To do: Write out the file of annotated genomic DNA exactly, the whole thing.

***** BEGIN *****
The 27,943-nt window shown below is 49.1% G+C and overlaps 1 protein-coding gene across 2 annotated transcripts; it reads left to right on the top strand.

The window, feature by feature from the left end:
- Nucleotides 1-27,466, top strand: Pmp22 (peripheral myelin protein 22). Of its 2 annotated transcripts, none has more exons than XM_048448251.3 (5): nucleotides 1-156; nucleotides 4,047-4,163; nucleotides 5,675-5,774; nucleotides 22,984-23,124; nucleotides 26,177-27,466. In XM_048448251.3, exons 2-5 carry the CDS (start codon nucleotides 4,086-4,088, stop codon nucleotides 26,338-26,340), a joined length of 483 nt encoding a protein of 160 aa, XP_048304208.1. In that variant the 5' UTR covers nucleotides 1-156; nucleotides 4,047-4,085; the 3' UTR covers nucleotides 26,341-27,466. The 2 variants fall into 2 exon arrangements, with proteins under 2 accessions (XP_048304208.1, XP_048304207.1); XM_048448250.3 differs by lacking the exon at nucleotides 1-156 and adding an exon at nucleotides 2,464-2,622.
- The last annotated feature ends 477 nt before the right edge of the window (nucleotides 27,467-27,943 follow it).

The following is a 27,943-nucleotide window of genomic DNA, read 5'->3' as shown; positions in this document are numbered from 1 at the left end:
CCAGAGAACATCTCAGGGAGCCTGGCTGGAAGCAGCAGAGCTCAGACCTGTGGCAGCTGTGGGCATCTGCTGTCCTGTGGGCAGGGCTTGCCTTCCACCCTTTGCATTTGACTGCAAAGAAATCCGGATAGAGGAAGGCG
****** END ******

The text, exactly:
The 27,943-nt window shown below is 49.1% G+C and overlaps 1 protein-coding gene across 2 annotated transcripts; it reads left to right on the top strand.

The window, feature by feature from the left end:
- Nucleotides 1-27,466, top strand: Pmp22 (peripheral myelin protein 22). Of its 2 annotated transcripts, none has more exons than XM_048448251.3 (5): nucleotides 1-156; nucleotides 4,047-4,163; nucleotides 5,675-5,774; nucleotides 22,984-23,124; nucleotides 26,177-27,466. In XM_048448251.3, exons 2-5 carry the CDS (start codon nucleotides 4,086-4,088, stop codon nucleotides 26,338-26,340), a joined length of 483 nt encoding a protein of 160 aa, XP_048304208.1. In that variant the 5' UTR covers nucleotides 1-156; nucleotides 4,047-4,085; the 3' UTR covers nucleotides 26,341-27,466. The 2 variants fall into 2 exon arrangements, with proteins under 2 accessions (XP_048304208.1, XP_048304207.1); XM_048448250.3 differs by lacking the exon at nucleotides 1-156 and adding an exon at nucleotides 2,464-2,622.
- The last annotated feature ends 477 nt before the right edge of the window (nucleotides 27,467-27,943 follow it).

The following is a 27,943-nucleotide window of genomic DNA, read 5'->3' as shown; positions in this document are numbered from 1 at the left end:
CCAGAGAACATCTCAGGGAGCCTGGCTGGAAGCAGCAGAGCTCAGACCTGTGGCAGCTGTGGGCATCTGCTGTCCTGTGGGCAGGGCTTGCCTTCCACCCTTTGCATTTGACTGCAAAGAAATCCGGATAGAGGAAGGCG